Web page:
Ulcerative Colitis Resource Center

Ulcerative Colitis Resource Center

June 16, 2016
2 min read

Yoga improves quality of life in patients with ulcerative colitis

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SAN DIEGO — A 12-week hatha yoga intervention reduced disease activity and improved quality of life and mental health in patients with ulcerative colitis, according to randomized controlled trial results presented at DDW.

Twenty percent to 61% of ulcerative colitis patients “report the use of complementary and alternative medicine due to their IBD, one of which is yoga,” Jost Langhorst, MD, from the department of integrative gastroenterology at University Duisburg-Essen in Germany, said during his presentation. In addition to the familiar physical postures, breathing exercises, deep relaxation and meditation all play a role in “a comprehensive lifestyle and stress reduction interaction.”

Langhorst and colleagues performed a single center trial to evaluate the efficacy of a 3-month hatha yoga intervention involving one 90-minute session per week compared with written self-care lifestyle advice in UC patients who were in clinical remission and had impaired quality of life. Patients were followed up an additional 3 months after the intervention, and outcomes were assessed at weeks 12 and 24 by blinded evaluators.

Disease-specific quality of life served as the primary outcome, and generic quality of life, disease activity, anxiety and depression, positive and negative affect, perceived stress, self-efficacy, laboratory parameters and fecal inflammation markers served as secondary outcomes.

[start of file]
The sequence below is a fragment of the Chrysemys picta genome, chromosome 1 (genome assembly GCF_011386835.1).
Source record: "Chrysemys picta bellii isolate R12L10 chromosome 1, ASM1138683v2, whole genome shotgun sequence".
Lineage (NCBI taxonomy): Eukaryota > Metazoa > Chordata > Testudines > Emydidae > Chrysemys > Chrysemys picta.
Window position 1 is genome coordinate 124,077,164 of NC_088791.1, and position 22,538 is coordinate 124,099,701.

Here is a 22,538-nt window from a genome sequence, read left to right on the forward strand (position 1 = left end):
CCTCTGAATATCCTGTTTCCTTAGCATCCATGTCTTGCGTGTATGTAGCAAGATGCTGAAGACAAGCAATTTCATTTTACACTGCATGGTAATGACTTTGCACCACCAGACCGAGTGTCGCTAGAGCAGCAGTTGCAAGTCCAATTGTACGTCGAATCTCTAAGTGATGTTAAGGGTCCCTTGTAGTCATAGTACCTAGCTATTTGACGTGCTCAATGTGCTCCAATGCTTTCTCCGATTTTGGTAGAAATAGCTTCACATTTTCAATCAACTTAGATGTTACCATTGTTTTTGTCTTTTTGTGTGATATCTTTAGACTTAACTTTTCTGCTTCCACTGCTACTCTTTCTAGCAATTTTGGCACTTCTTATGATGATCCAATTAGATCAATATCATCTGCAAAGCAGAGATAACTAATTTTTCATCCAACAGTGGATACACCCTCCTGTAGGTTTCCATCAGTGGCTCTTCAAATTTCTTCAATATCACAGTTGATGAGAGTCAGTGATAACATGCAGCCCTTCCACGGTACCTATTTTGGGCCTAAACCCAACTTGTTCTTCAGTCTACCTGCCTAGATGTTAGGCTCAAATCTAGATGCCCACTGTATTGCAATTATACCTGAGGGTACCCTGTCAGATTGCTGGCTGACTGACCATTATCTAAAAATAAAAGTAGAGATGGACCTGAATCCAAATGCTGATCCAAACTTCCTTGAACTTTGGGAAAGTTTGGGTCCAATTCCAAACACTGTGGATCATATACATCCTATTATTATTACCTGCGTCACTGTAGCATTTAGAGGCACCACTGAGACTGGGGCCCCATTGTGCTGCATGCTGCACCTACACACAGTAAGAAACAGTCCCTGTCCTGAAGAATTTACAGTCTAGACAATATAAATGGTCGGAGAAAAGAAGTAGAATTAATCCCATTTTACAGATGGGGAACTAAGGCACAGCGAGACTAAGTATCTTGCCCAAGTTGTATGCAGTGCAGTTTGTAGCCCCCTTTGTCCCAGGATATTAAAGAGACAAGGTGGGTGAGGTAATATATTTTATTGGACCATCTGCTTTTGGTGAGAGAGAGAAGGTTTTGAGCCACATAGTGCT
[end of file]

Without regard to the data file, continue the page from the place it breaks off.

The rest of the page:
Of 77 patients (75% women; mean age, 45.5 years), 39 were randomly assigned to the yoga intervention and 38 to the control group. The yoga group had significantly better disease-specific quality of life (P = .018), physical quality of life (P = .03), anxiety (P = .019), depression (P = .001) and self-efficacy at 12 weeks compared with controls, and these measures were maintained through 24 weeks. Disease activity (P = .029), mental quality of life (P = .009), positive affect (P = .02), perceived stress (P = .02) and self-efficacy (P = .019) were also improved in the yoga group vs. placebo at 24 weeks.

Study limitations included the open label setting and lack of attention control.

“A 12-week yoga intervention for patients with ulcerative colitis improved quality of life and mental health, and influenced the colitis activity score,” Langhorst concluded. “The effects persisted for at least 3 months after the end of the intervention, so yoga has potential as a complementary intervention for patients with ulcerative colitis.” – by Adam Leitenberger


Cramer H, et al. Abstract #387. Presented at: Digestive Disease Week; May 21-24, 2016; San Diego.

Disclosures: Langhorst reports grant/research support, speaking/teaching fees and/or other financial benefits from the Falk Foundation, Repha, Tech Lab and MSD. Please see the DDW disclosure list for all other researchers’ relevant financial disclosures.